Voices from the lost horizon: stories and songs of the great Andamanese
By Anvita Abbi
Rs.995 Pages 176
This book records remembered stories and songs retrieved from linguistic and cultural amnesia. The history of migrant tribes from Africa is reconstructed, writes Jayati Gupta
Written by experienced researcher and academic Anvita Abbi, this book is essentially a valiant appeal to preserve the fragile status of the languages, beliefs and practices of tribes that are remnants of the first migration from Africa to South Asia almost 70,000 years ago. These tribes settled and remained isolated in the Andaman and Nicobar Islands until the mid-19th century, when the British India government designated the islands a penal colony.
A valuable work of linguistic and ethnology research, Stories & Songs imaginatively illustrated by Subir Roy, features indigenous Great Andamanese songs written in Roman script with English translation. They provide readers glimpses of an extraordinary socio-cultural environment, and a learning experience about an integral but neglected region of post-independence India.
This book records remembered stories and snatches of songs retrieved from linguistic and cultural amnesia. In the process, languages/voices that have been forgotten regain vitality, and the history of the islands where migrant tribes from Africa began life as hunter-gatherers is reconstructed. The myth of Phertajido, the first man of the Andaman Islands who lived alone and searched for food, and made bows and arrows is recounted by Nao Jr, one of the Great Andamanese adults in the eight households of Strait Island that make up the community.
Initially, the narration started in Andamanese Hindi, because Great Andamanese had slipped into oblivion. Yet persistent jogging of tribal memory completes the tale of the first man who discovered drinking water from a spring, foraged potatoes from soil, discovered dhoop that generated fire and kaut, fine soil out of which he not only made pots but carved a human look-alike sculpture. How the figurine comes alive and laughs, the joy of discovering a companion, the peopling of a clan, form part of the Phertajido myth.
Phertajido’s wife makes a rope with creepers found in the jungle. Phertajido ties a stone to it and throws it up in the sky where it gets entangled creating a pathway to outer space. The philosophical climax of the story is about finding another world and deciding to retire into the clouds, climbing up the rope from earth and cutting it off after their time on earth was done.
Language is only nominally a medium of communication. There other media that records cultures mirror their social ethos, distinctive environment and worldview. The ten stories and 46 songs in the surviving native language, a mixture of four northern varieties of Great Andamanese (Jeru, Khora, Bo, Sare) are part of an oral culture that encapsulates history, philosophy, beliefs and values of these forgotten people. Such ardous fieldwork initiatied in 2005 and meticulous documentation subsequently, has preserved the diversity and richness of an ethnic heritage from completely slipping away. Nao Jr and Boa Sr who were infected by Abbi’s enthusiasm to revive a critically endangered language, died in 2009 and 2010 respectively, carrying away with them precious indigenous knowledge and the last vestiges of racial memory.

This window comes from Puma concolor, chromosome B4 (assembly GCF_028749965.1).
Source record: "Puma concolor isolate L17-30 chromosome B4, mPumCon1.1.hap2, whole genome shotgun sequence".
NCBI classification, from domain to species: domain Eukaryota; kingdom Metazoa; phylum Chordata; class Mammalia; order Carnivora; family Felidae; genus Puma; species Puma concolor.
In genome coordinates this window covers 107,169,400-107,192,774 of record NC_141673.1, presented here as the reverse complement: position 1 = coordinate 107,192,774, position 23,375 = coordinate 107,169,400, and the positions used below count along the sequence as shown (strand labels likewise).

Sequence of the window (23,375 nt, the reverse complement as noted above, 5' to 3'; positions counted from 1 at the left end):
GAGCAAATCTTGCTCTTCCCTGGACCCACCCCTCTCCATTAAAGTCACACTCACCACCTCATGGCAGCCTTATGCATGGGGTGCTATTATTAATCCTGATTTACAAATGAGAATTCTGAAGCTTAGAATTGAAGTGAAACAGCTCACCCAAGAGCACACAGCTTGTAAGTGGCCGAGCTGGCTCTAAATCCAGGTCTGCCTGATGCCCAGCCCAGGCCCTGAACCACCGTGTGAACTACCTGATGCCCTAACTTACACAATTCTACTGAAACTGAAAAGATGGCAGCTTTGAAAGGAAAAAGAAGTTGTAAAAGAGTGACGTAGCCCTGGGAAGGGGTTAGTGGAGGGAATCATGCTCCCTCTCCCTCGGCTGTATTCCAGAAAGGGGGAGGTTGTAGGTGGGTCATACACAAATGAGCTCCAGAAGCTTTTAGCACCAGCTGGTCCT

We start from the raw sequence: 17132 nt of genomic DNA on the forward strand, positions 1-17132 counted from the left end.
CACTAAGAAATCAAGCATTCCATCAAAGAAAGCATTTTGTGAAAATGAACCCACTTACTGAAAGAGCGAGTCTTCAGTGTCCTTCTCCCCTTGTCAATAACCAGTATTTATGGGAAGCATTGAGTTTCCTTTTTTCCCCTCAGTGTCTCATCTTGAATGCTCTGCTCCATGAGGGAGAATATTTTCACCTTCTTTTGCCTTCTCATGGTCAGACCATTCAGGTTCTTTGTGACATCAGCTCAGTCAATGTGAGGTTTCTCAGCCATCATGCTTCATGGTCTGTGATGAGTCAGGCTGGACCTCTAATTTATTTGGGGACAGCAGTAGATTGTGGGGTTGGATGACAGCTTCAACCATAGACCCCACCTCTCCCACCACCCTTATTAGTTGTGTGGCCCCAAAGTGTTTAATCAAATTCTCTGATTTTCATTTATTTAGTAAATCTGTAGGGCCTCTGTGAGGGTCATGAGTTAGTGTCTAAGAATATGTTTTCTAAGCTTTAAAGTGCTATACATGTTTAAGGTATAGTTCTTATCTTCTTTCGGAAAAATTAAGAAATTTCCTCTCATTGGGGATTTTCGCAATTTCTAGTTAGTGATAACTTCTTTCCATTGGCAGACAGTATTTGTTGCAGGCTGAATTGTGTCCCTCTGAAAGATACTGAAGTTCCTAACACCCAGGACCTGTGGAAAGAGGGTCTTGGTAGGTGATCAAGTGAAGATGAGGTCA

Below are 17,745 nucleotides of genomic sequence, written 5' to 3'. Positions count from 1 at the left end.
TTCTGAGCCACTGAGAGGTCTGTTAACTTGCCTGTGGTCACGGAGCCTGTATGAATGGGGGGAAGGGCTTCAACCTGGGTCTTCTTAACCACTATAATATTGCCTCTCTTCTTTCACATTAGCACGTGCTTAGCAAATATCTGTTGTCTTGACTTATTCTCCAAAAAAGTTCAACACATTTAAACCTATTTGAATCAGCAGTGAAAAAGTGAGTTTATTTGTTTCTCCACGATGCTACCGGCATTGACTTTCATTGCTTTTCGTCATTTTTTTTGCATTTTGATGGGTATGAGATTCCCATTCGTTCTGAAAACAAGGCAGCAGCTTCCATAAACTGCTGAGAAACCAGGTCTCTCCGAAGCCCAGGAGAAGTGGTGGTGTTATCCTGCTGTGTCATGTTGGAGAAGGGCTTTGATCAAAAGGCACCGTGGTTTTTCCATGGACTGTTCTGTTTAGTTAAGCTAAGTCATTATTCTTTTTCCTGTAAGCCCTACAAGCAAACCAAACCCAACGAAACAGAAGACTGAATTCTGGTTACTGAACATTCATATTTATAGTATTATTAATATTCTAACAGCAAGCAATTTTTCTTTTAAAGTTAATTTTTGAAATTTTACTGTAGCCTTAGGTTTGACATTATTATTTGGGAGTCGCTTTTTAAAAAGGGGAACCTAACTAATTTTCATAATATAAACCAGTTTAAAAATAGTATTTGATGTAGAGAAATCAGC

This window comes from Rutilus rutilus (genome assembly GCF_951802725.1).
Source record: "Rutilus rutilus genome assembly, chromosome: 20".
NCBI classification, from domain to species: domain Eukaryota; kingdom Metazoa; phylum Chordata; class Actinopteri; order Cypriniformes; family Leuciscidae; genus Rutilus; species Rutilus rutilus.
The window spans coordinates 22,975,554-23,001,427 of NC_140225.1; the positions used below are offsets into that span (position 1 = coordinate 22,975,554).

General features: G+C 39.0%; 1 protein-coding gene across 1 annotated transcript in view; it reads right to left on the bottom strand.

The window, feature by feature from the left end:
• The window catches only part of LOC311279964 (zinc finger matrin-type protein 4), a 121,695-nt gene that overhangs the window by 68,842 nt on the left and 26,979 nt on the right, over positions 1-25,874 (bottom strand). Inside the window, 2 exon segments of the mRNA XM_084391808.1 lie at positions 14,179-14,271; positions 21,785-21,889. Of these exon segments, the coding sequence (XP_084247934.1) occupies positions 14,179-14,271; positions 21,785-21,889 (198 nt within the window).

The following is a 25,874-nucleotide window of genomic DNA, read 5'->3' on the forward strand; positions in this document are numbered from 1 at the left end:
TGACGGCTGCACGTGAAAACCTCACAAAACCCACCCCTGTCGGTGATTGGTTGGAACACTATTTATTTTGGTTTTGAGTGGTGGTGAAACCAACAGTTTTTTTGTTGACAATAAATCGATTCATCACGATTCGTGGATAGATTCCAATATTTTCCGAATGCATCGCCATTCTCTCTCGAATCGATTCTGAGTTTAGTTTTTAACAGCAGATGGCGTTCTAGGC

Luckily for poster, advanced technology has enabled these lost voices to come alive via interactive QR codes provided at the end of each chapter through which some audio-visual recordings can be accessed. Besides the narrative of ethnogenesis, the other narratives explore the symbiotic relationship between language and environment.
In a tale Maya Jiro Mithe, a boy from the Jero tribe who lived by the seashore is swallowed by a Bol fish and rescued by friends led by Kaulo. The stomach of the Bol fish is cut up to release the trapped Mithe crouching inside. There was general excitement about cutting up the massive fish to be roasted on the machaan, but inadvertently a nerve of the fish that was tossed into the fire burst with a loud bang and all the children and boys were turned into birds. This story of evolution explains why birds are revered as the ancestors of the Andamanese.
Inevitably in primitive civilisations, cultural values are handed down from one generation to the next by way of songs and oral narratives. The Tale of Maya Lephai narrates a story of love, betrayal and honour killing in the hills of Bontaing, the indigenous name of the north side of the Jarawa Reserve near Bluff Island in the Middle Andamans. Social practices like cannibalism and funeral rites for different types of death — natural death, hunting deaths, death by choking on a bone, deaths of children — form the theme of The Tale of Juro, the Headhunter.
Several stories are lessons in environment sustainability. They advocate conservation of indigenous knowledge and the advantages of shared living in clans. This reminds one of the 2004 tsunami that transformed the geo-topographical structure of the islands. On the occasion, it was older members of the tribes who identified trees that saved many lives, advised shelter on higher ground to beat high waves and used their cognitive skills and racial memory to survive the force of the tsunami.
Even Present-day Great Andamanese (PGA) which became an endangered language in the early years of the 21st century has become extinct. What remains are stories and songs rescued from oblivion because of the trust built between Abbi and natives, urging them to remember and share. The outcome is this amazing collection that counters the British myth that the Andamanese were savages.
The loss of their native culture and languages began with European colonialism, persisted with official apathy in independent India and society’s indifference towards conservation and environmental degradation.